The Tramontana comes from the N. There is an old proverb which says: “Tramontana Bura Parićana” (The Tramontana – the herald of the Bura.) Thus, the Tramontana used to be almost a sure precursor of the Bura. The rule does not apply any longer because the Adriatic meteorological conditions have been changing rapidly recently. The Tramontana comes without any clouds.
The Maestral or “sea breeze” is certainly the most comfortable Adriatic wind because it comes in nice and settled weather, i.e. strongly affected by the Azores High. Locally, it results from the difference between the land and the sea temperatures. It mostly blows landwards. The ground warms up rapidly during the day owing to the sun. It starts in the morning from the S or the SW and gradually turns more and more W. In the afternoon in the channels between the islands it becomes NW when it is the strongest. The wind starts to subside at sunset, and the sea calms down completely one-hour after the wind turns in. The sea breeze force is usually 3–5 point Beaufort scale, and only seldom it can reach 6–7, so it can be said to be almost ideal for sailing.
The land breeze is a night wind also caused by the temperature difference between the sea and the land. At night the sea is warmer than the land, and the wind blows exactly in the opposite direction of the sea breeze – seawards. In some regions, this light wind is also called the stiff breeze.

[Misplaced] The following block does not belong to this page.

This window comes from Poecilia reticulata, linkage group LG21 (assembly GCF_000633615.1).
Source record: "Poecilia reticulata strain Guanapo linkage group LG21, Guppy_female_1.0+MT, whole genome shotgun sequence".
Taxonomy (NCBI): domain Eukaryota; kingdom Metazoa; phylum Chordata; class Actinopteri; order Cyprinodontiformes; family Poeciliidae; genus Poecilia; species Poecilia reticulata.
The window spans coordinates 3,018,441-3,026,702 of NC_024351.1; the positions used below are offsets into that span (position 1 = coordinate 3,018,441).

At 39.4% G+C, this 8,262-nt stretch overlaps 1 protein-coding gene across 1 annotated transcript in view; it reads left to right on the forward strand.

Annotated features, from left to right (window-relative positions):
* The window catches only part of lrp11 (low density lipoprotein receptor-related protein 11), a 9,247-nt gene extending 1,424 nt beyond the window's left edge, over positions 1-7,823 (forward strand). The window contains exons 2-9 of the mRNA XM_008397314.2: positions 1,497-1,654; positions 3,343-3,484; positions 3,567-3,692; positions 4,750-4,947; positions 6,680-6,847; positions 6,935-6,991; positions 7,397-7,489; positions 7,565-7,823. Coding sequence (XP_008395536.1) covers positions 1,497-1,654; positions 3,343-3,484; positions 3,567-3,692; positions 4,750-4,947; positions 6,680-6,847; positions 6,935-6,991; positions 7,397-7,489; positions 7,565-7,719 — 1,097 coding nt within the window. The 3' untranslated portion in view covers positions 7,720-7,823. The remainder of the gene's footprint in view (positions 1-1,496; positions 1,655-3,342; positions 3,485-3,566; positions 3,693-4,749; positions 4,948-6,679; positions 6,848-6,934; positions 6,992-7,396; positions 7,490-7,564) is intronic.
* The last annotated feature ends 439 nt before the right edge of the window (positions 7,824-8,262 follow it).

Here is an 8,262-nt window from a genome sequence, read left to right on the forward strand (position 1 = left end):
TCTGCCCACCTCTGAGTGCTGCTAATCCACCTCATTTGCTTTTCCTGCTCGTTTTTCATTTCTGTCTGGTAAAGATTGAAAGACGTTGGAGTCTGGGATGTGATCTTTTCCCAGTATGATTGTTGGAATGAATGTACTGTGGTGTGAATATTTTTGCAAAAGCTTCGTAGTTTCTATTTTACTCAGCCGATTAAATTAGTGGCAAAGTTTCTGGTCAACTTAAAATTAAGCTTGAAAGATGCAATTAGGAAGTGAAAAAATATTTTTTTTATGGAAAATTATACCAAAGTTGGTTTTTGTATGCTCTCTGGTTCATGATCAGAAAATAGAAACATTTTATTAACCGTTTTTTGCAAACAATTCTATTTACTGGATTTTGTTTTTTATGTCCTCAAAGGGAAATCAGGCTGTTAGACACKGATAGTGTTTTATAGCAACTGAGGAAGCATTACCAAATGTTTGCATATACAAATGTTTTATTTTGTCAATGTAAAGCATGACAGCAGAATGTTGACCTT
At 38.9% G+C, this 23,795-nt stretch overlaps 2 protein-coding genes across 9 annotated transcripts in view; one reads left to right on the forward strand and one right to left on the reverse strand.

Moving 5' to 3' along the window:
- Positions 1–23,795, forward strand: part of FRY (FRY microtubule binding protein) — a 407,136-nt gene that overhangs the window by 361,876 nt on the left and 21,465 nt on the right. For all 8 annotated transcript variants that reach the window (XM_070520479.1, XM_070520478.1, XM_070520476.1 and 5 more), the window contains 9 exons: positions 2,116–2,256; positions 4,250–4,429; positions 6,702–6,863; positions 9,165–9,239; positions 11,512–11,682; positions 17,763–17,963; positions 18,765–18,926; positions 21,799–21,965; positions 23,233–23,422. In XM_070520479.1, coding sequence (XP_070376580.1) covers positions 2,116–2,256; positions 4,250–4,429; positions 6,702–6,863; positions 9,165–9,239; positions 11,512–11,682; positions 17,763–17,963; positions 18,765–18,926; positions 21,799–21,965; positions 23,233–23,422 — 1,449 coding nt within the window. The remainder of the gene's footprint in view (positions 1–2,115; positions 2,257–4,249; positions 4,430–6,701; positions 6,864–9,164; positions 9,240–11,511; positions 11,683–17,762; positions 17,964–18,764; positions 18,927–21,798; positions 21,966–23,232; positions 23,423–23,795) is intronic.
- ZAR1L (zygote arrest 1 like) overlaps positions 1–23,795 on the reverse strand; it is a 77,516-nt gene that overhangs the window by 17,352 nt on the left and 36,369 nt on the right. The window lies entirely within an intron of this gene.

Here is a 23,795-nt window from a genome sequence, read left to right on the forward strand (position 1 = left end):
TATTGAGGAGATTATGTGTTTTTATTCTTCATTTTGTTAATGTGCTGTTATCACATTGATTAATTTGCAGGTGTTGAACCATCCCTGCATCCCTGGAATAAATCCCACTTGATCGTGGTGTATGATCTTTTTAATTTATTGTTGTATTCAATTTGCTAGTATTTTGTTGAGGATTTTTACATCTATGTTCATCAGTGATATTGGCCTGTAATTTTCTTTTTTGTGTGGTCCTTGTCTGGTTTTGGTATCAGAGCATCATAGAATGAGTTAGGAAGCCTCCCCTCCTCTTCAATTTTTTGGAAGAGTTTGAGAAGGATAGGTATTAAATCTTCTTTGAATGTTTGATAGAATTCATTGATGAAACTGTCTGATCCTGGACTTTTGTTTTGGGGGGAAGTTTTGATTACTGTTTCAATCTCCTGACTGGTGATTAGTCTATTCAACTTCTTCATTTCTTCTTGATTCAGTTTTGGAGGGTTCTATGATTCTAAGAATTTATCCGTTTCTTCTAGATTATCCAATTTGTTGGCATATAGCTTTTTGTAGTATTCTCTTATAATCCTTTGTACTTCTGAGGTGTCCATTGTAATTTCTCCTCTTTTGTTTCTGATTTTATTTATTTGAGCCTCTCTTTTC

The south wind has a common local name “Jugo” for all the S winds since this is the direction they come from in low pressure. At the open sea, this wind also originates from the S and the SW, and its direction is affected by the coastal relief between the islands and the channels – much less than the Bura, though.
Its main characteristic is that it appears with a drop in the barometric pressure, and a rise in relative humidity, which implies bad weather and rain. The south wind can last for several days and makes people unhappy because the low pressure turns the sky gray and make people gloomy. Besides, the south wind raises big waves, much larger than sometimes wrongfully accused Bura, and the navigation can be very uncomfortable. Namely, the wind comes almost in line with the sea surface, so the friction, alongside the turbulence, raises big waves. Owing to big resistance, the south wind can also cause a high current, sometimes as fast as 2 knots.
The largest accurately measured 10 m wave was registered in the south gale at the Panon platform 30 nm southwards of Pula. Due to its relief and many islands, the Croatian Adriatic coast conveniently offers countless refugees and coves that provide an excellent shield against the south winds. Skilled yachtsmen can usually in only a couple of hours of sailing to find a safe refuge under such conditions. The south wind blows most strongly at the open sea, and in the Northern Adriatic, it is especially uncomfortable in the area of Kvarner and Kvarnerić, and the western coast of Istria. In the Southern Adriatic the wind is stronger at Ploče Cape, and at open sea south off Dubrovnik, and in the Lastovo and Mljet Channels.
The squalls are very uncomfortable and every day is growing in number. They are undoubtedly the biggest threat to anyone sailing in the Adriatic as they come suddenly and with great force. The fact that they do not last for long is comforting, but only fifteen minutes under the gale of 60 or more knots is enough to cause big problems, damage and, not infrequently, victims.